The ancient Egyptians, Romans and Chinese used to be guided by lunar cycles, which average 29.5 days. Thus, each year was 11 days less. People were well aware of the imperfection of this system, regularly adding extra days, but they never succeeded in keeping the calendar in perfect balance. Gradually, the understanding was ripening that a total reform was needed, which would be able to streamline chronology.
At the moment when the famous military leader Julius Caesar met the enchanting Egyptian queen Cleopatra and a romance began between them, the Roman calendar lagged behind real time for almost three months. So Caesar had to briefly distract himself from military campaigns and love pleasures in order to put him in order. In 45 BC. he introduced a new system, fixing a strictly defined number of days in a year (365), and every fourth year ordered to add one more day. The new calendar helped to correct the shortcomings of the previous one, but it was not perfect either. Now, each calendar year lagged behind the complete revolution of the Earth around the Sun by only 11 minutes.
It would seem that not such a terrible error? However, in the 16th century, it turned out that because of her, all important dates, including Christian holidays, shifted by about 10 days. Pope Gregory XIII found the situation unacceptable, so he reformed the calendar again. First, he corrected the error of the Julian calendar: on his order, October 4, 1582, was immediately followed by October 15. Second, he introduced a new rule to avoid such time distortions in the future: now leap years, which are divisible by 100, became common (365 days each). The only exceptions were those that, in addition to this, were divided by 400 - the number of days in them remained equal to 366. Thus, three days were subtracted every 400 years, which made it possible to maintain the ideal balance of the calendar.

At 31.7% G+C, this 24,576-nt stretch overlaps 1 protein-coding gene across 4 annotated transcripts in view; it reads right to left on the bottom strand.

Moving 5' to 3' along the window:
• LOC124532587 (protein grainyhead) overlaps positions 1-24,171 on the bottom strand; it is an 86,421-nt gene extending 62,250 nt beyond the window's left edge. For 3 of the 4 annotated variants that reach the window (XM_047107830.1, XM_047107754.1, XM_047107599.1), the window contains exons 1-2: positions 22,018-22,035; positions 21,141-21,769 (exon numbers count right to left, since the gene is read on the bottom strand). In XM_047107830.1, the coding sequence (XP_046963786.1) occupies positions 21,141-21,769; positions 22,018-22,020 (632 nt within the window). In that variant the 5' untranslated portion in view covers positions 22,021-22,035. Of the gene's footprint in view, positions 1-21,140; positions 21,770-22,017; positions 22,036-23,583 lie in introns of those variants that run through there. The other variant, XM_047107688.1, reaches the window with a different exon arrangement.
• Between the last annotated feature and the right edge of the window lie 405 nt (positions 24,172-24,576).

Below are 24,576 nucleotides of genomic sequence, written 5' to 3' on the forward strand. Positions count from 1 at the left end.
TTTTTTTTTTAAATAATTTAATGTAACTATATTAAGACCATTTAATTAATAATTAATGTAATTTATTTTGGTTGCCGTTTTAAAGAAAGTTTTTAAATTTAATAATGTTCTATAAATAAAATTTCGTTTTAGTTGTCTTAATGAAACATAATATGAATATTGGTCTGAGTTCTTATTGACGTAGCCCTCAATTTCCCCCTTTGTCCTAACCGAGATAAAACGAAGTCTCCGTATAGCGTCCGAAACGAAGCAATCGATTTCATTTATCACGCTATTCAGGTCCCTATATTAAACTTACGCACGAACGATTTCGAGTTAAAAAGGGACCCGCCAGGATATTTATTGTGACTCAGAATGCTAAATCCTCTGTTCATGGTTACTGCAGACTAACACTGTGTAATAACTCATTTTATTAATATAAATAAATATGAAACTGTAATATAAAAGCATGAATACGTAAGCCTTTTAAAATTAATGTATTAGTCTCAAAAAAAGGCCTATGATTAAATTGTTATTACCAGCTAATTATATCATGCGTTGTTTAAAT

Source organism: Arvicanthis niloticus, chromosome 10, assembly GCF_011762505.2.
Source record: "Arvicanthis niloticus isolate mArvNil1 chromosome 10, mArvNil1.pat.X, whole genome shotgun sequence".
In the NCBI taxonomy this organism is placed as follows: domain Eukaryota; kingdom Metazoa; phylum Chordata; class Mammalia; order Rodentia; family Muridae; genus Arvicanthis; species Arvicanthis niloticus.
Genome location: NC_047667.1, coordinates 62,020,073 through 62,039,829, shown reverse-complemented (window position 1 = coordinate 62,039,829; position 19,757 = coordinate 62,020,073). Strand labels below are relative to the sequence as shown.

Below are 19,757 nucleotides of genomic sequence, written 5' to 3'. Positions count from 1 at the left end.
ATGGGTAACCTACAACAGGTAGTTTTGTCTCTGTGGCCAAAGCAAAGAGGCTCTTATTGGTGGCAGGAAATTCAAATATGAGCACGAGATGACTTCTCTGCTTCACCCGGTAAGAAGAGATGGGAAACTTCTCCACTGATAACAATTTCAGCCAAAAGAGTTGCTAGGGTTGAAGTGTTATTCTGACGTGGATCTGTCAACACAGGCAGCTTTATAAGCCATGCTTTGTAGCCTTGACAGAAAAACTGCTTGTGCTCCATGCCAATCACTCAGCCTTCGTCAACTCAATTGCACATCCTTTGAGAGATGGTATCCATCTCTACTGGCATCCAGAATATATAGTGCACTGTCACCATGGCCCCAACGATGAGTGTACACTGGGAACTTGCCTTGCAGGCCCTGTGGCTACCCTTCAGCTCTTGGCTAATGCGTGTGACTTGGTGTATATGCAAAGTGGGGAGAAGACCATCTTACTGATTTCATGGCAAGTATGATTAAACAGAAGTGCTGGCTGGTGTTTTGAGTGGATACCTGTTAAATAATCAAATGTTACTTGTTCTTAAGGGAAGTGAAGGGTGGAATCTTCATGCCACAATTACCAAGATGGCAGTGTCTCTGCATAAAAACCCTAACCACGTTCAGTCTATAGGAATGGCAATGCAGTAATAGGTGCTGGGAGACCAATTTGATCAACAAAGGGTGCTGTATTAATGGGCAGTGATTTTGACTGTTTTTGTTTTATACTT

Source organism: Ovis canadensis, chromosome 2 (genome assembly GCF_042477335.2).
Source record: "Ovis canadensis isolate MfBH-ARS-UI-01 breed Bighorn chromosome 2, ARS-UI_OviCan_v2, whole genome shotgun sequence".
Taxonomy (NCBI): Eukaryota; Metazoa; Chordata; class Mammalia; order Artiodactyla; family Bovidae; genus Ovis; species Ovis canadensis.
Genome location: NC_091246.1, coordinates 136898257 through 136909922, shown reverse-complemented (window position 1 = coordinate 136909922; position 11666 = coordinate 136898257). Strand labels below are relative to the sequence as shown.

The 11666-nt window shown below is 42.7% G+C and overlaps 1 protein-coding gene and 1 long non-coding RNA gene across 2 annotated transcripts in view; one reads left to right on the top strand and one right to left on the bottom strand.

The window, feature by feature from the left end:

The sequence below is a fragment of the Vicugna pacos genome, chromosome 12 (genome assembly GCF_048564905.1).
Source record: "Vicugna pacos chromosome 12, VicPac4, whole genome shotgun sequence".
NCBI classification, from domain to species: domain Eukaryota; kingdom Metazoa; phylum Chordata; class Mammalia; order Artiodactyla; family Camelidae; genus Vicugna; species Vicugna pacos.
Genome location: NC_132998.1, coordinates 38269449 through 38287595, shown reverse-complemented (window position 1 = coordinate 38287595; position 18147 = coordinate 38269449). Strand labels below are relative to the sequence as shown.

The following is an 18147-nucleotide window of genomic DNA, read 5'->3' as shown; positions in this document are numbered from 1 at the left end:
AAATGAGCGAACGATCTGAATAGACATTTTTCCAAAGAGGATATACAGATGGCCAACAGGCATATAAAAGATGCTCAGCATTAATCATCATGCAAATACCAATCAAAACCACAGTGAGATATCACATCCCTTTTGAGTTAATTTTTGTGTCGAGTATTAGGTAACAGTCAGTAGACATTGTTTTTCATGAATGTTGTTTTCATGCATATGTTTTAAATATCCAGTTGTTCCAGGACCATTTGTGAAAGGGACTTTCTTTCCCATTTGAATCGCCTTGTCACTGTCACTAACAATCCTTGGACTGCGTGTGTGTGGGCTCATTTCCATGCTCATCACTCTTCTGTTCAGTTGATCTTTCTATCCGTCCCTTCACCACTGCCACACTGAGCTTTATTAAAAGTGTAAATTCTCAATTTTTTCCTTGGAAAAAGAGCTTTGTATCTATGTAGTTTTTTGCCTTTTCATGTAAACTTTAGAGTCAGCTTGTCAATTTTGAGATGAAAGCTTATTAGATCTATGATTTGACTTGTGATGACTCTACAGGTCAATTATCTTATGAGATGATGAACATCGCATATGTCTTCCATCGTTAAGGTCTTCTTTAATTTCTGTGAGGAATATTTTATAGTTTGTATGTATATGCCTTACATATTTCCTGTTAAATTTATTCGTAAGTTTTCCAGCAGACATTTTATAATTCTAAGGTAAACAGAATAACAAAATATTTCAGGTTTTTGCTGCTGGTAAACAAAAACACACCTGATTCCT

Astrologer's recommendations: how to survive 2020 happily
If you still have concerns about a leap year, then you should listen to the opinion of an expert. We talked with astrologer Vera Khubelashvili and figured out how to get out of trouble in the new 2020. Here are three simple tips:
- Do not feed the bad "reputation" of a leap year with thoughts and actions. Don't read all sorts of stories about negative things to come. Do not look for methods of confronting this year, do not think at all that this year is somehow different from the previous ones. A lot of people do this, and nothing - everyone lives happily.
- Don't take risks. Be that as it may, risk is the last thing. In a leap year, or in any other, you shouldn't gamble with something important. There is always a chance of losing it. If you are unlucky, it is always convenient to "blame" the blame on a leap year. But don't do it. Our well-being is in our hands. Be prudent and careful.
- Listen to predictions. Astrological forecasts are a great way to know in advance about the difficulties that may arise in life. If you keep them in mind in advance, then it is easy to change your destiny. That's what forecasts are for. Knowledgeable means armed. And then no leap year is terrible for you (see also: "Astrological forecast for 2020 by the signs of the Zodiac").
“There are, of course, many signs and superstitions about a leap year,” adds the astrologer. “But it's better not to keep them in your head. By signs, we only feed the bad reputation of the year and attract negativity into life. And forbidding yourself a wedding, new beginnings or traveling as a precaution is no longer life, but a game of hide and seek with failure. You can be afraid of negative events every day. There is always a reason. But is this how a happy person lives? Of course not. Live light."
Photo: Getty Images